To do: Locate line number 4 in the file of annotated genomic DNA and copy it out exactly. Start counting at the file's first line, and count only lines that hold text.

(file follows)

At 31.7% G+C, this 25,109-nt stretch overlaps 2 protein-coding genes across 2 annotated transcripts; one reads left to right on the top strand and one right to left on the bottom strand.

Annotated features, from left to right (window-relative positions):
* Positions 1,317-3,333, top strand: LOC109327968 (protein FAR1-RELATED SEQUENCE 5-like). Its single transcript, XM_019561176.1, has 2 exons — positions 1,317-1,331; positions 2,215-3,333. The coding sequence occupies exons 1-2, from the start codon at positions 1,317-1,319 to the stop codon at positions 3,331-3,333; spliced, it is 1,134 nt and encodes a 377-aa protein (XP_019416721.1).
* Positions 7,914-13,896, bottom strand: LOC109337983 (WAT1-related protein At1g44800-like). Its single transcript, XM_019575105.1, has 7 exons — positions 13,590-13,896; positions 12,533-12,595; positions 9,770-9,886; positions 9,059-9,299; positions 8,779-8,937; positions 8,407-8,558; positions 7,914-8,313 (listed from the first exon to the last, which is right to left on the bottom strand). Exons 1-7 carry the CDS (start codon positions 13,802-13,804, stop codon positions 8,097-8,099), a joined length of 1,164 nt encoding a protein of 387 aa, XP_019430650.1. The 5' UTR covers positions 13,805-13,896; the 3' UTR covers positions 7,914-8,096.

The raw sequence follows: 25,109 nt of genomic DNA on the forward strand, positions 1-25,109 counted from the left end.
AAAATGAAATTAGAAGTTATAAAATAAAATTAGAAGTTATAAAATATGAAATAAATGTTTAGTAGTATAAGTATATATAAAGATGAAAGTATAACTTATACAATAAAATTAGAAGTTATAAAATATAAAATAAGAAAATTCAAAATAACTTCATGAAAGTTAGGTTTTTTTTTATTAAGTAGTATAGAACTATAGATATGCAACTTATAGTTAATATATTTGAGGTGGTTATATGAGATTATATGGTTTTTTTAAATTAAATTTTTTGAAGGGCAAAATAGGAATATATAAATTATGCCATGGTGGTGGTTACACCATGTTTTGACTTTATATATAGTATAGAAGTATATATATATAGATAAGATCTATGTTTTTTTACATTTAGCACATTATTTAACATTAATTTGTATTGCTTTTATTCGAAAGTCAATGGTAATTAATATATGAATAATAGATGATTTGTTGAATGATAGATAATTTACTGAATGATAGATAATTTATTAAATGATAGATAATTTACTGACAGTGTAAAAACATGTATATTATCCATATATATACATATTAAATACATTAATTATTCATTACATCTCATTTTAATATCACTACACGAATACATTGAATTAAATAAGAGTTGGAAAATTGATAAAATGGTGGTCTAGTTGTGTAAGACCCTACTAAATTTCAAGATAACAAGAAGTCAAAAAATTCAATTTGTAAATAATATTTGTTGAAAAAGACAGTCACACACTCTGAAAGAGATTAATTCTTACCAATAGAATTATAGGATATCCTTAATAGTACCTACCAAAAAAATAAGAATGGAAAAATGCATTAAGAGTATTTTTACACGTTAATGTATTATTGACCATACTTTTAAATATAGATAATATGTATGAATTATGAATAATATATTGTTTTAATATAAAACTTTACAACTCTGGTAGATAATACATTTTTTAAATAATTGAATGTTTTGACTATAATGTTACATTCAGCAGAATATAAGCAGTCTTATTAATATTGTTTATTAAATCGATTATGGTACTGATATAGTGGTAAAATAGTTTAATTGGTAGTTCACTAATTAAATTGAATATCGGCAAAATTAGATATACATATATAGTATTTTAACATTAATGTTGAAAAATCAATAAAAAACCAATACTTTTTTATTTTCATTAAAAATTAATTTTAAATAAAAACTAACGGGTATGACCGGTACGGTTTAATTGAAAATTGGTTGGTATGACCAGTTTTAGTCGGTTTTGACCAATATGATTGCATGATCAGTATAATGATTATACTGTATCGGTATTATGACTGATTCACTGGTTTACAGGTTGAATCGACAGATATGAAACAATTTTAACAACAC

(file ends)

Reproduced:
* Positions 7,914-13,896, bottom strand: LOC109337983 (WAT1-related protein At1g44800-like). Its single transcript, XM_019575105.1, has 7 exons — positions 13,590-13,896; positions 12,533-12,595; positions 9,770-9,886; positions 9,059-9,299; positions 8,779-8,937; positions 8,407-8,558; positions 7,914-8,313 (listed from the first exon to the last, which is right to left on the bottom strand). Exons 1-7 carry the CDS (start codon positions 13,802-13,804, stop codon positions 8,097-8,099), a joined length of 1,164 nt encoding a protein of 387 aa, XP_019430650.1. The 5' UTR covers positions 13,805-13,896; the 3' UTR covers positions 7,914-8,096.